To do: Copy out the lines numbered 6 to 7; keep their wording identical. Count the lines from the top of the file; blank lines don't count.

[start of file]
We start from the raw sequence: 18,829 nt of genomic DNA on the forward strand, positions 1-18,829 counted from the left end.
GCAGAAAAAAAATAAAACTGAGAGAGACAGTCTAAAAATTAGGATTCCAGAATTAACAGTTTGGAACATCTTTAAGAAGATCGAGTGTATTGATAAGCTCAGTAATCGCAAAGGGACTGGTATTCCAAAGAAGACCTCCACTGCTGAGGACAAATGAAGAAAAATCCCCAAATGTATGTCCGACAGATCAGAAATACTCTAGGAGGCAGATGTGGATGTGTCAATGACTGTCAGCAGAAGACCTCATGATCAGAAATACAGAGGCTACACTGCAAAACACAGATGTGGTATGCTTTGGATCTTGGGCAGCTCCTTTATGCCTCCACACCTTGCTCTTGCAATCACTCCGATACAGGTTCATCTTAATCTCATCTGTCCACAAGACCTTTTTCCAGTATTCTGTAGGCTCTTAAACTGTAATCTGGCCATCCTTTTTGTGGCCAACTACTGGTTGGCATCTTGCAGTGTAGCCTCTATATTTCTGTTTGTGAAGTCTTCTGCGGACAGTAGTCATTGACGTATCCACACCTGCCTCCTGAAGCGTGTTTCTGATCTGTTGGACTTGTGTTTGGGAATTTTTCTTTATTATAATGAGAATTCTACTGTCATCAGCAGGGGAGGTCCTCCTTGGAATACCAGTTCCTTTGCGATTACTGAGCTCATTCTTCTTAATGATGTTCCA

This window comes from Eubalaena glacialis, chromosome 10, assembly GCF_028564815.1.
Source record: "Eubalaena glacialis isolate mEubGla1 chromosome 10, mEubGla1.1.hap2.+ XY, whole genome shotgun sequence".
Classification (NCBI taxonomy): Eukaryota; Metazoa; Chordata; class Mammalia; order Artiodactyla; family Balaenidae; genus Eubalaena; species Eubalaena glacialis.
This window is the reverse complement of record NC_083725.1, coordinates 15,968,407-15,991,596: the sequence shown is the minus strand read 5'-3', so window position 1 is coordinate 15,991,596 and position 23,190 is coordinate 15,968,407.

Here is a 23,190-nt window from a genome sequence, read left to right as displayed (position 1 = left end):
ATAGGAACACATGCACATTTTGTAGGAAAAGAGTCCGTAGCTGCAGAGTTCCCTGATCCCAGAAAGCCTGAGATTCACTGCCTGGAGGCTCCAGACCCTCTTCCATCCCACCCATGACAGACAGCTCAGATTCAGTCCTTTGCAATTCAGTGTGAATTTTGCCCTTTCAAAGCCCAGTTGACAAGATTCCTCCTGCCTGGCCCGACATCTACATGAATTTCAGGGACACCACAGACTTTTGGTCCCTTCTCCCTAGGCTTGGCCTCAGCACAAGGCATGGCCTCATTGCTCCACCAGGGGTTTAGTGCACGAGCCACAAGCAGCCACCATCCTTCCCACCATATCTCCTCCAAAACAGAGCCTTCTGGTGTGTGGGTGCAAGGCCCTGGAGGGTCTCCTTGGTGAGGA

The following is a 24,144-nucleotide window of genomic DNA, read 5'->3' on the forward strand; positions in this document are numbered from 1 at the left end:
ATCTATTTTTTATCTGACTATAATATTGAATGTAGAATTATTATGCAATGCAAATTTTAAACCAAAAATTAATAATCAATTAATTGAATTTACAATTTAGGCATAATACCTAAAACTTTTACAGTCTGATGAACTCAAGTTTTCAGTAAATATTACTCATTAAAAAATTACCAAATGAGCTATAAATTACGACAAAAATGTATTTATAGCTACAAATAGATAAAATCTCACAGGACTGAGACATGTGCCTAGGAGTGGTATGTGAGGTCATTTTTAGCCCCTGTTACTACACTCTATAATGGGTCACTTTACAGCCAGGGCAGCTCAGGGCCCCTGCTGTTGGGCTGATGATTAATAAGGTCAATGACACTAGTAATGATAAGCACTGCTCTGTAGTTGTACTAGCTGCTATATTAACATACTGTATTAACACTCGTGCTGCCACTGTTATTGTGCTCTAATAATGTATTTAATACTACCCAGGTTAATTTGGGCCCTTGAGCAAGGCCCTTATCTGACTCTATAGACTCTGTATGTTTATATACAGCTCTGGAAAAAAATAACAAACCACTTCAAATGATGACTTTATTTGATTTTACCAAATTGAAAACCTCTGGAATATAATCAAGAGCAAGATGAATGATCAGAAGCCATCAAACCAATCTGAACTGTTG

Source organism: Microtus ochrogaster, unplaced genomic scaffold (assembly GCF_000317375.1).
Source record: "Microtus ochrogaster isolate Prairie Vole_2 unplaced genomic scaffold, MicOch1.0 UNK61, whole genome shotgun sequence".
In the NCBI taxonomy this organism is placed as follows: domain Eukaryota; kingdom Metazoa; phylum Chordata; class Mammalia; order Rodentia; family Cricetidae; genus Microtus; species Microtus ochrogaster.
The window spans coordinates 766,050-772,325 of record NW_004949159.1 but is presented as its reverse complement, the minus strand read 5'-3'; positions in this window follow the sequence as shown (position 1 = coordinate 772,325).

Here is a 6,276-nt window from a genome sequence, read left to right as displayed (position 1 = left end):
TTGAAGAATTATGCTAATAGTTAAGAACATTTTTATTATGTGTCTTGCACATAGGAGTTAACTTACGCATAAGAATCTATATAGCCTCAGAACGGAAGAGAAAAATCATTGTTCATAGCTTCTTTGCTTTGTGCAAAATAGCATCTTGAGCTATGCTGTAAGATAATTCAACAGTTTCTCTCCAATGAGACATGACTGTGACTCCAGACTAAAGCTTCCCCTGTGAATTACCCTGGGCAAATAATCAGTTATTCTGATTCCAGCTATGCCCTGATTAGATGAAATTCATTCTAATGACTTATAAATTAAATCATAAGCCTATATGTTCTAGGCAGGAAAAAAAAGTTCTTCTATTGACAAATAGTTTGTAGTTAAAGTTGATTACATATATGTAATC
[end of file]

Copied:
This window is the reverse complement of record NC_083725.1, coordinates 15,968,407-15,991,596: the sequence shown is the minus strand read 5'-3', so window position 1 is coordinate 15,991,596 and position 23,190 is coordinate 15,968,407.

Here is a 23,190-nt window from a genome sequence, read left to right as displayed (position 1 = left end):